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KIEV, August 25 /TASS/. Ukrainian President Petro Poroshenko has described Russian verdict on Ukrainian filmmaker Oleg Sentsov as unfair, the presidential press service said.
"Ukraine considers the sentence which was passed on filmmaker Oleg Sentsov in Russia today as unfair," the press service said in its statement.
Poroshenko hopes that external pressure on Russia will ultimately force it to revise the sentence.
"I am sure the effective steps of the Ukrainian authorities and the global coalition which we have managed to forge to support Ukraine will result in the release of Nadezhda Savchenko [who stays in a pre-trial detention center in Russia on suspicion of involvement in the murder of two Russian journalists near Luhansk last year] and Oleg Sentsov who will be able to return home like heroes," Poroshenko stressed.
Earlier on Tuesday, Ukraine’s Foreign Ministry protested against the conviction of Oleg Sentsov and his accomplice Alexander Kolchenko and demanded their immediate release.
The North Caucasus District Military Court on Tuesday found Ukrainian film director Oleg Sentsov guilty of conspiracy to commit terrorist attacks in Crimea and sentenced him to 20 years in prison.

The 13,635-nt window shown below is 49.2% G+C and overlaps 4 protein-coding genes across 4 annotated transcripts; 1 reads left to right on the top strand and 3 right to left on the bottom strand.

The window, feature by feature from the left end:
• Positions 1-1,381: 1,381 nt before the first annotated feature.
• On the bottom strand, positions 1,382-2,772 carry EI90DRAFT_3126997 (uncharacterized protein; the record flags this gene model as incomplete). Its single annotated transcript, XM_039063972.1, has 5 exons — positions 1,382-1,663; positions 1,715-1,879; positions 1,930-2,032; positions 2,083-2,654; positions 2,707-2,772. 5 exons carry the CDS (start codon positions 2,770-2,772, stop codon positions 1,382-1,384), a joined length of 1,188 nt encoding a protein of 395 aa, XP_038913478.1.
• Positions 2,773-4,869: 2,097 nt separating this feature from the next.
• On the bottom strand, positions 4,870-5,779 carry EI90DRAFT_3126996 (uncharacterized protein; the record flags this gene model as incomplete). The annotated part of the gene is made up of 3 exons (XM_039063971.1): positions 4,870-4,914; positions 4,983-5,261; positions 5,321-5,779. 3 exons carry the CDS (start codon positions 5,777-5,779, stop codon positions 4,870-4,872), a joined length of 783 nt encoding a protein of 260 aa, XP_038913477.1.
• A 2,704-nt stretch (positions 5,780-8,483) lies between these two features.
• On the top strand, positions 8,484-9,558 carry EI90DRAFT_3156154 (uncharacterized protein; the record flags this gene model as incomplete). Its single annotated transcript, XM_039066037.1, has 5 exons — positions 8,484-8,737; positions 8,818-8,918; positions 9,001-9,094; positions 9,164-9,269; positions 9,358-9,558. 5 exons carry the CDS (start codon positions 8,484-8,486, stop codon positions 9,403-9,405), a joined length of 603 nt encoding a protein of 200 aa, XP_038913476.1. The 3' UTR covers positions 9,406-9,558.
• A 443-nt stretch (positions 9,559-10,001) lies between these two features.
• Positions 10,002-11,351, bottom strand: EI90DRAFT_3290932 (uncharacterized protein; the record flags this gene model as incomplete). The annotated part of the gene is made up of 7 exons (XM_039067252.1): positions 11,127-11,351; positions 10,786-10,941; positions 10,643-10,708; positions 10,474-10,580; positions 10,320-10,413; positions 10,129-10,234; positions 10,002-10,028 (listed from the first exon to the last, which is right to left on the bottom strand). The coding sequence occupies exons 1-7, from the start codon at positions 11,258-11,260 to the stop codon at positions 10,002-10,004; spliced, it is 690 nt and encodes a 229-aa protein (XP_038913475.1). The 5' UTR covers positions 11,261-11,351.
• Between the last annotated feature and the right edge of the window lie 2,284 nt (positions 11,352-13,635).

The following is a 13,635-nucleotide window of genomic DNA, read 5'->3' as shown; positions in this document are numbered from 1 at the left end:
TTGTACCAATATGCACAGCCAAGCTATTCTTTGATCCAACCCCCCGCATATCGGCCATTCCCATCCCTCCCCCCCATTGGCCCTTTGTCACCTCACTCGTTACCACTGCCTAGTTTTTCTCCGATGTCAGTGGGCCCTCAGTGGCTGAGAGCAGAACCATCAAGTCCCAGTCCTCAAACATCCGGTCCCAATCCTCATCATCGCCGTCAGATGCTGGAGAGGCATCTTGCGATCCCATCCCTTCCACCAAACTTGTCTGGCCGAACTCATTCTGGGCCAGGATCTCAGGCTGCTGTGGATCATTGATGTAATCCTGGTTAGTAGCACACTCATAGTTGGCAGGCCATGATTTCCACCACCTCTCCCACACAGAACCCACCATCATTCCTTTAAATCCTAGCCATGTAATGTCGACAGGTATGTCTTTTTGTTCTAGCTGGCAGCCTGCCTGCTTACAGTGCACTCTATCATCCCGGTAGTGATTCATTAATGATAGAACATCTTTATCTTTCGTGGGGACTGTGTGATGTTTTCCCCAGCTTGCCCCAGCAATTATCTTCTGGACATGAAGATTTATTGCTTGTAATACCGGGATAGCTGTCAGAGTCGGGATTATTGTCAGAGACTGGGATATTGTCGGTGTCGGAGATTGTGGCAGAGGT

His accomplice Alexander Kolchenko got ten years in prison.
Ukraine’s Consul Alexander Kovtun and Ukraine’s General Consul in Rostov-on-Don Vitaly Moskalenko were present in the courtroom. Upon hearing the verdict, Sentsov and Kolchenko started singing Ukraine’s national anthem. Representatives of the Ukrainian consulate rose from their seats.
Sentsov’s defense lawyers have said they are going to appeal the verdict, lawyer Dmitry Dinze told journalists.
"It is the height of injustice and arbitrary rule. All materials provided by the council for the defense proved that Oleg Sentsov was practically innocent. A small episode when he just held weapons in his hands does not mean that it really belonged to him," Dinze went on to say.
"We do not think that the Supreme Court is going to change anything. Perhaps, they are going to reduce his sentence by two years. Naturally, we are going to demand that Sentsov and Kolchenko serve their prison terms in Ukraine. But it’s going to be hard because the court considers them to be Russian citizens," Dinze explained. The probability that Sentsov and Kolchenko could be exchanged for someone is fifty-fifty in his view.
According to investigators, Sentsov set up in Crimea a terrorist group, which set two offices on fire in Simferopol, Crimea’s capital, in the spring of 2014 and was planning to blow up a statue of Bolshevik revolution leader Vladimir Lenin.
Sentsov and Kolchenko pleaded not guilty and said the charges were politicized.
Prosecutors had sought a term of 23 years for Sentsov and 12 years for Kolchenko.
The other two accomplices - Gennady Afansyev and Alexey Chirniy - got 7 years in jail (each).
Kremlin Administration Chief Sergey Ivanov refused to comment on Sentsov’s sentence.
"I do not know him and I never comment on issues related to justice," Ivanov told journalists. He added he had heard about some verdict.
"But tens of thousands of verdicts are brought about in Russia every day. The most important thing is that I never comment on these sentences. This matter is in the competence of court and justice, which is a separate branch of power," Ivanov concluded.